These are my black & white boots. I wear them to weddings, dive bars and tv talk shows. I love these boots…and it shows.
I’m sending them to Raúl Ojeda , so he can make them pretty again. Raúl is among the trusted few. I can put my boots in a box and mail them to him and all I have to say is “Please make them pretty, like they used to be.” He knows what I mean… and what is at stake. He knows that if the white stitches were erased with polish or ink, well…
I would be sad.
My heart would shatter into a thousand tiny pieces, and crunch on the shop floor like broken glass. Bits of my heart would get stuck in the tread of the UPS guy’s sneakers. Each night, when the men swept up the thread and the tacks, they would find a few more pieces… they would forget until they remembered, on and on for years …and years, and their hearts would ache like a poem.
Raúl knows all that.
– – –
Willie’s Shoe Service
1174 S La Brea Avenue (between La Brea & Edgewood)
There is nothing better than getting a pair of cowboy boots for Christmas. If you are buying kids boots online, get them from Zappos.com. (I say this every year.)
Since there is a chance your child will outgrow the boots before you get them out of the box… buying from Zappos means you and/or your loved ones have 365 days to return the boots. Free shipping, free exchanges, free returns. Lots of styles. You can’t beat this.
Ariat kids boots often come with something they call Booster Bed™technology. As your child’s feet grow, you can remove the Booster Bed from underneath the insole to give their feet some extra room. Look for this in the description in their girls‘ and boys‘ boots.
Get the flash player here: http://www.adobe.com/flashplayer
RecentIy, I got an email that went something like thisâ€¦
Hi Jennifer … I have five pair of Ray Jones Boots in original boxes almost new!!! One pair worn once!! Any ideas on how to market these to collectors?
Now, Ray Jones (Lampasas, TX) is one of those bootmakers who never used labels. That said, I can usually tell a Ray Jones boot just by looking at it. And so can youâ€¦.
The photos above show boots in 2 stitch patterns â€¦that’s one more than I thought Ray had (just kidding.)
Look for white piping up the sides, regardless of the color of the boot. That’s a central Texas thing, from Lampasas …up to the Panhandle
Ray Jones signature toe stitching or “toebug.” Wide arrowhead tongue shape.
Mr. Jones has been called the “King of the Pegs.” He was known to use as many as 300 pegs per pair. Turn a boot over and look for 3 rows of pegs along the arch.
And, finally Ray Jones boots are visually “sturdy,” not toughâ€¦sturdy. The have what I call a “standy-uppy” quality that other boots don’t seem to have, even after 30 years. Legend has it, if you manage to take apart a Ray Jones boot top …there might be 1 to 3 layers of brown paper stuck between the leather. At least that’s what I’ve heard.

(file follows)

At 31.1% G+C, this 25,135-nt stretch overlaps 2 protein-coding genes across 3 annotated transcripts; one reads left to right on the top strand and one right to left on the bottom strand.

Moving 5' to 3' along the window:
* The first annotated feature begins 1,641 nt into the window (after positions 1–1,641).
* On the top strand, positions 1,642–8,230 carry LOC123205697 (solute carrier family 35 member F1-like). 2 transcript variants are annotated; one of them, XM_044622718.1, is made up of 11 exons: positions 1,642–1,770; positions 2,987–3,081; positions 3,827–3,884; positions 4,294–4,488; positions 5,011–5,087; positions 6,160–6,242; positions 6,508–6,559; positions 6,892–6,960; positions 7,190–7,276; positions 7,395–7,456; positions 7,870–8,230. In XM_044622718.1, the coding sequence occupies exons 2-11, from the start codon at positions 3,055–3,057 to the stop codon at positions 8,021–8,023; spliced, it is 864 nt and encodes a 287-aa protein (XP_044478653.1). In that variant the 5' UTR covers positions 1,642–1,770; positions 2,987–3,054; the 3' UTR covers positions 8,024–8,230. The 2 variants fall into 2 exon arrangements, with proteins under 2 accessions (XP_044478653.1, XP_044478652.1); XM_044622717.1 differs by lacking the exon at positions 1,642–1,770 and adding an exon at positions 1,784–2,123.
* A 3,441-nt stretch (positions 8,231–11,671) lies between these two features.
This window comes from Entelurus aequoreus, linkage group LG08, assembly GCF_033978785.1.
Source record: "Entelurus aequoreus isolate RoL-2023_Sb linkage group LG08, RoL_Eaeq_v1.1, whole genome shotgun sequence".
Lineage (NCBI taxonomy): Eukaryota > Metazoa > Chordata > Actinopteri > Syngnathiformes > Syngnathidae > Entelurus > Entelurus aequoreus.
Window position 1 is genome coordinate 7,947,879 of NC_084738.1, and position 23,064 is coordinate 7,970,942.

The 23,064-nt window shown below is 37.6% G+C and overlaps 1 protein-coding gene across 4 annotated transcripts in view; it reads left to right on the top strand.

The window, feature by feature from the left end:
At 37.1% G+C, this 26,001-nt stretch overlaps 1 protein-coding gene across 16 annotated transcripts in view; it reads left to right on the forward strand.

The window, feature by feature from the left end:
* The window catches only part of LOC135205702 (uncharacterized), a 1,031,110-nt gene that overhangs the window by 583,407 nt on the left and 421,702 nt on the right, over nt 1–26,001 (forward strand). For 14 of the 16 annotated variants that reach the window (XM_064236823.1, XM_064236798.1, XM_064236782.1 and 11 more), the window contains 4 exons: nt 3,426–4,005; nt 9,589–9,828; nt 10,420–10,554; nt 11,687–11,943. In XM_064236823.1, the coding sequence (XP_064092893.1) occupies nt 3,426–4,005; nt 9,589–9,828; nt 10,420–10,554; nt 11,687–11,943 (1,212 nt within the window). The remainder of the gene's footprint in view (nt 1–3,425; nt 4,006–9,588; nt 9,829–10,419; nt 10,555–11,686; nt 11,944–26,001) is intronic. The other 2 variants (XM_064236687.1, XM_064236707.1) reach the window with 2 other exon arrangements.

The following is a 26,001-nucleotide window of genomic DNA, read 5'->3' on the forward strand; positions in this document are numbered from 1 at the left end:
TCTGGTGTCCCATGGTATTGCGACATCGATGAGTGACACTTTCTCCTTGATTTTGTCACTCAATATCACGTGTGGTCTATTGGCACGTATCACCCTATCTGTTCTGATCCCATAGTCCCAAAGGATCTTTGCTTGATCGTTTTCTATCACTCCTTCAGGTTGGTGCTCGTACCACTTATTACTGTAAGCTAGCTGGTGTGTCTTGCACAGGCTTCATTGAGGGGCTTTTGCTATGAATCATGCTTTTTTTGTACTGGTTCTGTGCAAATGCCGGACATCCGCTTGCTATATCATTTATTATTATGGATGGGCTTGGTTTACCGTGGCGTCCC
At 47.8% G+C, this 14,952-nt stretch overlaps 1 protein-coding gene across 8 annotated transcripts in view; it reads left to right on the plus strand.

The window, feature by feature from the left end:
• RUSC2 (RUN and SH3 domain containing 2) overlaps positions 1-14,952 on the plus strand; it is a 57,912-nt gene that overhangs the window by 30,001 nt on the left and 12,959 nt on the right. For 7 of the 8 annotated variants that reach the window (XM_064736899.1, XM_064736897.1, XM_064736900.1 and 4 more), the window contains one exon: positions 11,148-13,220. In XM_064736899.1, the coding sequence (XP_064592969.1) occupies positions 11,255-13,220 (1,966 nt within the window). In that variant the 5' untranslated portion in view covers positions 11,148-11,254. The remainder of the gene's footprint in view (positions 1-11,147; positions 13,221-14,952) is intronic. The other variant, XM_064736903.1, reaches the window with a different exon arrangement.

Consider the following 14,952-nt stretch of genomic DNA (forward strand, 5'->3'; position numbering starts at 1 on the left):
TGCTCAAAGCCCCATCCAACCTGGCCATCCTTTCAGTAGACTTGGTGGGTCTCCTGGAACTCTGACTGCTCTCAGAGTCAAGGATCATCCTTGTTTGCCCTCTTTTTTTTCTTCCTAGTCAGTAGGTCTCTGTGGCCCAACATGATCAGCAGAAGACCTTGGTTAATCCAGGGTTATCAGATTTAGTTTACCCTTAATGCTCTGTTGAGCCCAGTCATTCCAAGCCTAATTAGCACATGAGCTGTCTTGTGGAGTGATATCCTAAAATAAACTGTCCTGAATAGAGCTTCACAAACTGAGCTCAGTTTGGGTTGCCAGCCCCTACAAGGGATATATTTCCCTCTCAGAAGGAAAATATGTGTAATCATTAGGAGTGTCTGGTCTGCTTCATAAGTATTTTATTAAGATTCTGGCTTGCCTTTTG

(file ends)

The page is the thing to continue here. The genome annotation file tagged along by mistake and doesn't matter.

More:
Remember, when you can’t find a label in a vintage cowboy boot, you want to look for the story. One like thisâ€¦
I purchased these boots from the original owner in Texas who cherished them. Kept them in the original boxes and wore them very few times!! It was a rare chance to purchase them and hear how he saved up to buy Jones Boots every year or two because of the long waiting lists in Lampasas. He told me Mrs. Jones would sign the inside boot tops with the customers name in her script. One of these boots which has a Lampasas, Texas postmark on the box (Aug. 1981) was signed …… Jones & Ray Jones bootmakers in Lampasas, Texas. I have never seen that in a RJ Boot before? Their were no labels in a RJ Boot nor a label on his boot boxes.
If you don’t know the storyline… four years after surviving a bullet in the head, the Bride (Uma Thurman) emerges from a coma and swears revenge on her former boss and his deadly squad of international assassins. In one of her many misadventures, the Bride is buried alive…in a graveyard, in a lonely dark pine box, under six feet of dirt.
Lucky for her, she was buried with her boots on…and I’ve gotten quite a bit of e-mail from women wanting a pair just like ’em. So help me out here…use the comments section below. What can we tell from this valuable copyright-infringing clip?
Eagle inlaid on a two-piece top, right?
Star inlay at the collar.
Two rows of stitching on the eagle-wing inlay …or just one?
Who’s the maker do ya think? (I couldn’t see a label inside the boot. Can you?)
“It is with regret that we officially announce OSU-Okmulgee’s decision to close our Shoe, Boot & Saddle program of study. NO new students will be accepted for enrollment this spring 2005, and SBS technical courses will be offered only through December 2005.” (Source)
Yes, the rumors are true…Oklahoma State is closing it’s Boot & Saddlemaking Program*, but all is not lost. I spoke with longtime instructor Mike DeWitt today and he tells me the program will be moved to nearby Green Country Technology Center.
You can contact the Center at (918) 758-0840.
Details will follow, but students will begin their courses in August 2005.
Mr. DeWitt thinks the move will benefit both the program and its new students. The program will be housed in a brand new building …custom-built to meet its instructional and equipment needs. And students will no longer be burdened with general education requirements like history, math and speech classes.
Mike DeWitt has agreed to follow the program to its new location…at least long enough to make sure it gets off to a good strong start.
*OSU-Okmulgee’s Boot & Saddle program is the only one of it’s kind remaining in the United States.
Alumni of the OSU program include:
Brian C. Thomas (Abilene, TX)
James “Smitty” Smith (Beggs, OK)
Lee Miller (Austin, TX)
Glenderson Daly (San Antonio,TX)
If you would like to add names to this list, please use the “comments” link below.
Custom made, vintage and popular cowboy boot brands. Advice from author & expert, Jennifer June (& others) about buying cowboy boots online.